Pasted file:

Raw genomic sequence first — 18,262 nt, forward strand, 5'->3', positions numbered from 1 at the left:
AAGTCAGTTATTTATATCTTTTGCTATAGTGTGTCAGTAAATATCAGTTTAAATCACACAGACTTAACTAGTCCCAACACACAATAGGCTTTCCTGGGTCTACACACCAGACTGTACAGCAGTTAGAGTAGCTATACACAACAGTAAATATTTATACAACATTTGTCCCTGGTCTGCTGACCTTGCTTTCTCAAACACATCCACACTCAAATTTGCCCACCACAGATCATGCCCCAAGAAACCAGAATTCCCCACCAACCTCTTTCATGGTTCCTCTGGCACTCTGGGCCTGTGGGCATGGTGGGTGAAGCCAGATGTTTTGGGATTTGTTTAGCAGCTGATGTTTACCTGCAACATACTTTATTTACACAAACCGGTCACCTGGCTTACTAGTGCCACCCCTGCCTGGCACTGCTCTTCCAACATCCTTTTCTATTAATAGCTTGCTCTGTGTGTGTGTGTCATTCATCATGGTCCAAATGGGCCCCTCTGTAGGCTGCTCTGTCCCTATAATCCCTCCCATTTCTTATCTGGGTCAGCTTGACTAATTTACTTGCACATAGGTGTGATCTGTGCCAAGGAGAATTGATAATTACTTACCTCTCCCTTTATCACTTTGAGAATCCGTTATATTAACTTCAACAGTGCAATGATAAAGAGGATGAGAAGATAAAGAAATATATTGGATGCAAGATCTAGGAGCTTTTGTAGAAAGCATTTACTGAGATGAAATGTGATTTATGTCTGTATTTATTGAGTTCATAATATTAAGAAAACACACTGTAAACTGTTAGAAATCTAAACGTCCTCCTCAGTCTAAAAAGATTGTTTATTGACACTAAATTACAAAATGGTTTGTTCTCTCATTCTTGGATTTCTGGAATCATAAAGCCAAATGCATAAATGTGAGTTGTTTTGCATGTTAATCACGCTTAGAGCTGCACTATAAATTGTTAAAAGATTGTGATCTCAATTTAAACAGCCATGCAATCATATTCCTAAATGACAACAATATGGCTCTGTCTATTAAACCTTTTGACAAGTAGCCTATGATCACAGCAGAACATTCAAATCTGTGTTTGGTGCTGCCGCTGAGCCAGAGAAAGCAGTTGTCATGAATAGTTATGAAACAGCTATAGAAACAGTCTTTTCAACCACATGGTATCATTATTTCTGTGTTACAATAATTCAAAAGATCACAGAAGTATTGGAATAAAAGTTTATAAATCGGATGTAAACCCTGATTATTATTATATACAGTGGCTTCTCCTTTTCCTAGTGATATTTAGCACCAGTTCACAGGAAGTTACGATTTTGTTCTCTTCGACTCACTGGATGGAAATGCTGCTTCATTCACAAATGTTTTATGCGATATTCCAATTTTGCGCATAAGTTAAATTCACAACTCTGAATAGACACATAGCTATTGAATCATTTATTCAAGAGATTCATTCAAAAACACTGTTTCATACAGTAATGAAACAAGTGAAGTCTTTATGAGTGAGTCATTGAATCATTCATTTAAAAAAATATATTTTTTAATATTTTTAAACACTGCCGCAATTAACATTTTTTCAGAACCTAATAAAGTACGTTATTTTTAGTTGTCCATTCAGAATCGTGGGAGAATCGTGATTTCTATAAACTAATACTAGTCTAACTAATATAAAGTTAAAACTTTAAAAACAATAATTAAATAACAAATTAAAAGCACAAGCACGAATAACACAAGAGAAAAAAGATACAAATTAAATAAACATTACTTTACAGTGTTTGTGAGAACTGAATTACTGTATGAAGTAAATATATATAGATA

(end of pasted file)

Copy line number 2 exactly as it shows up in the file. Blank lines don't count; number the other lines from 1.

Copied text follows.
AAGTCAGTTATTTATATCTTTTGCTATAGTGTGTCAGTAAATATCAGTTTAAATCACACAGACTTAACTAGTCCCAACACACAATAGGCTTTCCTGGGTCTACACACCAGACTGTACAGCAGTTAGAGTAGCTATACACAACAGTAAATATTTATACAACATTTGTCCCTGGTCTGCTGACCTTGCTTTCTCAAACACATCCACACTCAAATTTGCCCACCACAGATCATGCCCCAAGAAACCAGAATTCCCCACCAACCTCTTTCATGGTTCCTCTGGCACTCTGGGCCTGTGGGCATGGTGGGTGAAGCCAGATGTTTTGGGATTTGTTTAGCAGCTGATGTTTACCTGCAACATACTTTATTTACACAAACCGGTCACCTGGCTTACTAGTGCCACCCCTGCCTGGCACTGCTCTTCCAACATCCTTTTCTATTAATAGCTTGCTCTGTGTGTGTGTGTCATTCATCATGGTCCAAATGGGCCCCTCTGTAGGCTGCTCTGTCCCTATAATCCCTCCCATTTCTTATCTGGGTCAGCTTGACTAATTTACTTGCACATAGGTGTGATCTGTGCCAAGGAGAATTGATAATTACTTACCTCTCCCTTTATCACTTTGAGAATCCGTTATATTAACTTCAACAGTGCAATGATAAAGAGGATGAGAAGATAAAGAAATATATTGGATGCAAGATCTAGGAGCTTTTGTAGAAAGCATTTACTGAGATGAAATGTGATTTATGTCTGTATTTATTGAGTTCATAATATTAAGAAAACACACTGTAAACTGTTAGAAATCTAAACGTCCTCCTCAGTCTAAAAAGATTGTTTATTGACACTAAATTACAAAATGGTTTGTTCTCTCATTCTTGGATTTCTGGAATCATAAAGCCAAATGCATAAATGTGAGTTGTTTTGCATGTTAATCACGCTTAGAGCTGCACTATAAATTGTTAAAAGATTGTGATCTCAATTTAAACAGCCATGCAATCATATTCCTAAATGACAACAATATGGCTCTGTCTATTAAACCTTTTGACAAGTAGCCTATGATCACAGCAGAACATTCAAATCTGTGTTTGGTGCTGCCGCTGAGCCAGAGAAAGCAGTTGTCATGAATAGTTATGAAACAGCTATAGAAACAGTCTTTTCAACCACATGGTATCATTATTTCTGTGTTACAATAATTCAAAAGATCACAGAAGTATTGGAATAAAAGTTTATAAATCGGATGTAAACCCTGATTATTATTATATACAGTGGCTTCTCCTTTTCCTAGTGATATTTAGCACCAGTTCACAGGAAGTTACGATTTTGTTCTCTTCGACTCACTGGATGGAAATGCTGCTTCATTCACAAATGTTTTATGCGATATTCCAATTTTGCGCATAAGTTAAATTCACAACTCTGAATAGACACATAGCTATTGAATCATTTATTCAAGAGATTCATTCAAAAACACTGTTTCATACAGTAATGAAACAAGTGAAGTCTTTATGAGTGAGTCATTGAATCATTCATTTAAAAAAATATATTTTTTAATATTTTTAAACACTGCCGCAATTAACATTTTTTCAGAACCTAATAAAGTACGTTATTTTTAGTTGTCCATTCAGAATCGTGGGAGAATCGTGATTTCTATAAACTAATACTAGTCTAACTAATATAAAGTTAAAACTTTAAAAACAATAATTAAATAACAAATTAAAAGCACAAGCACGAATAACACAAGAGAAAAAAGATACAAATTAAATAAACATTACTTTACAGTGTTTGTGAGAACTGAATTACTGTATGAAGTAAATATATATAGATA